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Great Pacific Garbage Patch Is Now Twice the Size of Texas

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Plastic samples collected from the Great Pacific garbage patch. The Ocean Cleanup

The Great Pacific Garbage Patch (GPGP) floating off the coast of California now measures 1.6 million square kilometers (about 1 million square miles), according to a startling new study. To put that into perspective, the clump of trash is about the size of three Frances, or twice the size of Texas.

Not only that, the analysis, published Thursday in the journal Scientific Reports, also revealed that the massive Pacific trash vortex contains up to 16 times more plastic than previous estimates—and could rapidly get worse.


The researchers estimated there are about 1.8 trillion pieces of plastic weighing 80,000 metric tons, the equivalent of 500 Jumbo Jets, are currently afloat in the area. That's largest accumulation zone for ocean plastics on Earth.

The Great Pacific Garbage Patch contains up to 16 times more plastic than previously estimated.The Ocean Cleanup

The study is the result of a three-year mapping effort conducted by an international team of scientists affiliated with Dutch non-profit The Ocean Cleanup Foundation, six universities and an aerial sensor company.

According to a press release provided to EcoWatch, to analyze the full extent of the GPGP, the team conducted a comprehensive sampling effort by crossing the debris field with 30 vessels simultaneously, supplemented by two aircraft surveys. The fleet collected a total of 1.2 million plastic samples, while the aerial sensors scanned more than 300 square kilometers of ocean surface.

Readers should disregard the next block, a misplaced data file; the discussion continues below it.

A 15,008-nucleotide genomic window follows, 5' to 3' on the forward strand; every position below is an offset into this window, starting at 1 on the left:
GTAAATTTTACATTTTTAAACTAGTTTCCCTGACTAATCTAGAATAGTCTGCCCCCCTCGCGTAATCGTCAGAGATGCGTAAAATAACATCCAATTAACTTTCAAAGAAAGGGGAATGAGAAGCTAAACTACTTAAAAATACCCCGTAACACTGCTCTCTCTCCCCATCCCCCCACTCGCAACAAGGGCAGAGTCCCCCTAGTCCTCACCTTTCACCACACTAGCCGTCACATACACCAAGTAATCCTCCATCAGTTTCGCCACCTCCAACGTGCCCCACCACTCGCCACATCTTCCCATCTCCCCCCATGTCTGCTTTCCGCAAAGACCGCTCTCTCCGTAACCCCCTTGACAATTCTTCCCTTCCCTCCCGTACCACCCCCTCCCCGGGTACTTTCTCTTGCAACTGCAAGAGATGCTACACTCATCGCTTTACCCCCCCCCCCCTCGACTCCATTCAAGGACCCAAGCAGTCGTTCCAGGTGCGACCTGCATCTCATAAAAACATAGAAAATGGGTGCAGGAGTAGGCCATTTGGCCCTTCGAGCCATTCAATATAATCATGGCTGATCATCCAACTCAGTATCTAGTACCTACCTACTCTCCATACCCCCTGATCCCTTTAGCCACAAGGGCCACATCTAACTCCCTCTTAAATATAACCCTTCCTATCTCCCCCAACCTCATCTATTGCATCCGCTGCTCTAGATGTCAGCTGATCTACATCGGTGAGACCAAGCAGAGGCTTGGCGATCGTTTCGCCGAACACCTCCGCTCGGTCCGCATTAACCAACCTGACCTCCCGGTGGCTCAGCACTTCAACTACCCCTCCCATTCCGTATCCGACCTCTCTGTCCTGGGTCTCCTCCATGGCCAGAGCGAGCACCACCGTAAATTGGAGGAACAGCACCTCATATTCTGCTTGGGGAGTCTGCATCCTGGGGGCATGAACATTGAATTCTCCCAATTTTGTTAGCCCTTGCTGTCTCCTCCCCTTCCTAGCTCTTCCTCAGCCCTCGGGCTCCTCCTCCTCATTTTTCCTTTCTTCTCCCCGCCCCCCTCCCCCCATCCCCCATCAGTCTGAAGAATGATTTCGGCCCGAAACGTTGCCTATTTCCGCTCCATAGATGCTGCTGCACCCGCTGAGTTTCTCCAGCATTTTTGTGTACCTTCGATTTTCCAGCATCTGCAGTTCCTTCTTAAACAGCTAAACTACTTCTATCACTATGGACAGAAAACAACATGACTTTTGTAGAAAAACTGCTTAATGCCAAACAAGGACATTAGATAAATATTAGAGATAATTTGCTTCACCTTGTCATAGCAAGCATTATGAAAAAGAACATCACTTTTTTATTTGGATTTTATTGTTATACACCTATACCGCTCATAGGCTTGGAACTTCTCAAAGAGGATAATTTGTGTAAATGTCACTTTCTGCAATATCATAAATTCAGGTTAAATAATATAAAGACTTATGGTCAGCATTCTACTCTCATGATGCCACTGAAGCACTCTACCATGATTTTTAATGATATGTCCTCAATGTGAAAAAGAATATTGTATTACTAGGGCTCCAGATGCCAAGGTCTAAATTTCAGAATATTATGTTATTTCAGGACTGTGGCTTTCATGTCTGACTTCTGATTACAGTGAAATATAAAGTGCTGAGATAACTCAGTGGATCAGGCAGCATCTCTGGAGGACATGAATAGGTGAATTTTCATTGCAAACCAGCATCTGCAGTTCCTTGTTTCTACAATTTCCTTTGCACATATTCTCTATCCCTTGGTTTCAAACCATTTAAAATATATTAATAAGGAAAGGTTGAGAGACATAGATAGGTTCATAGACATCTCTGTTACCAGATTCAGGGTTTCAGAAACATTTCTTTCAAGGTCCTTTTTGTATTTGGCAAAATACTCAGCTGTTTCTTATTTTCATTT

About 1.8 trillion pieces of plastic weighing 80,000 metric tons are currently afloat in the area. The Ocean Cleanup

The results showed that 92 percent of the mass was represented by larger objects—such as discarded fishing nets several meters in size—and 8 percent consisted of microplastics smaller than 5 millimeters in size.

"We were surprised by the amount of large plastic objects we encountered," said Dr. Julia Reisser, chief scientist of the expeditions in a statement. "We used to think most of the debris consists of small fragments, but this new analysis shines a new light on the scope of the debris."

The team found that plastic pollution levels within the garbage patch have grown exponentially since measurements began in the 1970s.

"This plastic accumulation rate inside the GPGP, which was greater than in the surrounding waters, indicates that the inflow of plastic into the patch continues to exceed the outflow," said Laurent Lebreton, lead author of the study.

The Ocean Cleanup team is preparing to launch its highly anticipated cleanup system in the Great Pacific Garbage Patch this summer with the goal of collecting 50 percent of the trash in five years.

"To be able to solve a problem, we believe it is essential to first understand it," said Boyan Slat, founder of The Ocean Cleanup and co-author of the study. "These results provide us with key data to develop and test our cleanup technology, but it also underlines the urgency of dealing with the plastic pollution problem. Since the results indicate that the amount of hazardous microplastics is set to increase more than tenfold if left to fragment, the time to start is now."

Slat, who shot to fame five years ago with claims that his invention could clean up the seas, explains the methodology and results of the new study in the video below:

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"The rapid pace of labour-saving technology brings into focus the possibility of a shorter working week for all, if deployed properly," Autonomy Director Will Stronge said, The Guardian reported. "However, while automation shows that less work is technically possible, the urgent pressures on the environment and on our available carbon budget show that reducing the working week is in fact necessary."

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